Dry Eye Disease
Typically, the cornea does not have blood vessels to nourish the eye; instead, this layer depends on both tears and aqueous humor (a fluid that circulates within the anterior portion of the eye). Dry eye is a condition in which the eyes lack either the quantity or quality of tears needed to nourish the eye adequately. Patients with dry eye typically experience symptoms of irritation, scratchiness, stinging, and discomfort. Blurred vision and intermittent excessive tearing may also be present. Redness or “tired” eyes can be signs of dryness.
Dry Eye Syndrome
Dry Eye Syndrome (DES) can be chronic and progressive and may affect the health of the cornea, physical comfort, and quality of vision. Treatment for dry eyes ranges from the simple use of artificial tears to minor procedures and/or prescribed medications. At Lincoln and Laser Institute, we utilize advanced screenings and specialized testing to diagnose, treat, and monitor DES. Click here to schedule an appointment!
Corneal Dystrophies and Degenerations
While many corneal changes can arise with the normal aging process, some are genetic. Diagnosis and counseling are helpful in determining the prognosis for vision across the course of your lifetime, and treatment options vary for conditions such as Keratoconus, Fuch’s Dystrophy, Salzmann’s Nodular Degeneration, or Epithelial Basement Membrane Dystrophy. Below are some surgical treatment options offered at OELI.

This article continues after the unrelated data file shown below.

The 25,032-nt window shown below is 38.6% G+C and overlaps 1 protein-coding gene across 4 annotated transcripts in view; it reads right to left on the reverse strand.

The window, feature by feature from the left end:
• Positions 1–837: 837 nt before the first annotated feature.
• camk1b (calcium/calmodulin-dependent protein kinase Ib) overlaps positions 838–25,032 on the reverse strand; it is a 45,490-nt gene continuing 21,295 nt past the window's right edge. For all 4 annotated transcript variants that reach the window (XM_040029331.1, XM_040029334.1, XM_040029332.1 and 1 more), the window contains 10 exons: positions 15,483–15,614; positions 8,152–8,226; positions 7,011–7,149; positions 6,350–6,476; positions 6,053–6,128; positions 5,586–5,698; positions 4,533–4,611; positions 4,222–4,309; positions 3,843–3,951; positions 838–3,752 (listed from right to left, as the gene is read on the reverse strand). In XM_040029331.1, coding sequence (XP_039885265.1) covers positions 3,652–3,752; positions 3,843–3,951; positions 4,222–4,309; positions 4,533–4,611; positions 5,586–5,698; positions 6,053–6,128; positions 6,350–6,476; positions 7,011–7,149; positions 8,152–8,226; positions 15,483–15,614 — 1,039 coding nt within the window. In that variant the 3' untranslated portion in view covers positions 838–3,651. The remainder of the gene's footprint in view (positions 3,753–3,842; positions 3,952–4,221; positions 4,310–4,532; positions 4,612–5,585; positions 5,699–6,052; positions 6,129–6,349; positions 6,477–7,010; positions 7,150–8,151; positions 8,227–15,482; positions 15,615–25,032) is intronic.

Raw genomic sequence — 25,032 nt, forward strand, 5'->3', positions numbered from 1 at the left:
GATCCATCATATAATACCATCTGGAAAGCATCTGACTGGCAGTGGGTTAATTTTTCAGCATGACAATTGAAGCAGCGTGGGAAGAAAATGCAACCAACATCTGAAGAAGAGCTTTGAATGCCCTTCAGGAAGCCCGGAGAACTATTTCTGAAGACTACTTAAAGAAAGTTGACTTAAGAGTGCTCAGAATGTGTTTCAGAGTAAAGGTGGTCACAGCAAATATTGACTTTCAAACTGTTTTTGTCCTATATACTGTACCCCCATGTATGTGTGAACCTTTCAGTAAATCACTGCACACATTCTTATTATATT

Corneal transplants replace the diseased portion of a poorly functioning cornea and implant a matched donor tissue in place. Corneal transplants are used to treat a wide variety of conditions, including Keratoconus and Fuch’s Endothelial Dystrophy. Surgery is generally elected when the vision of the eye is compromised to the point of decreased daily function and ability, or if there is recurring pain to the diseased eye. Recovery and healing after a transplant can be extensive, sometimes lasting more than a year. Most patients will use steroid eye drops for several months after the procedure and can expect to have stitches removed between 6-18 months post-surgery.
Descemet’s Stripping Endothelial Keratoplasty (DSEK)
DSEK is a partial corneal transplant where limited layers of the cornea are removed and replaced with healthy donor tissue. Surgical incisions are smaller, and generally, sutures are not needed. This reduces the healing time and improves visual prognosis post-operatively. DSEKs can be used as a treatment for conditions such as Fuch’s Endothelial Dystrophy.
A superficial keratectomy is a commonly used procedure that removes and smoothes out the corneal surface, reducing the detrimental effects of scarring or waste deposits from diseases like basement membrane dystrophies or nodular degeneration. This outpatient surgical treatment begins with the topical numbing of the eye, followed by a scraping of the top epithelial layer of the cornea to expose the affected sites. The scarred areas and deposits are then smoothed either manually or mechanically, and a bandage contact lens is put in place afterward to protect the eye during recovery. The healing process typically takes anywhere from 4-8 weeks with consistent use of eyedrops and follow-up care.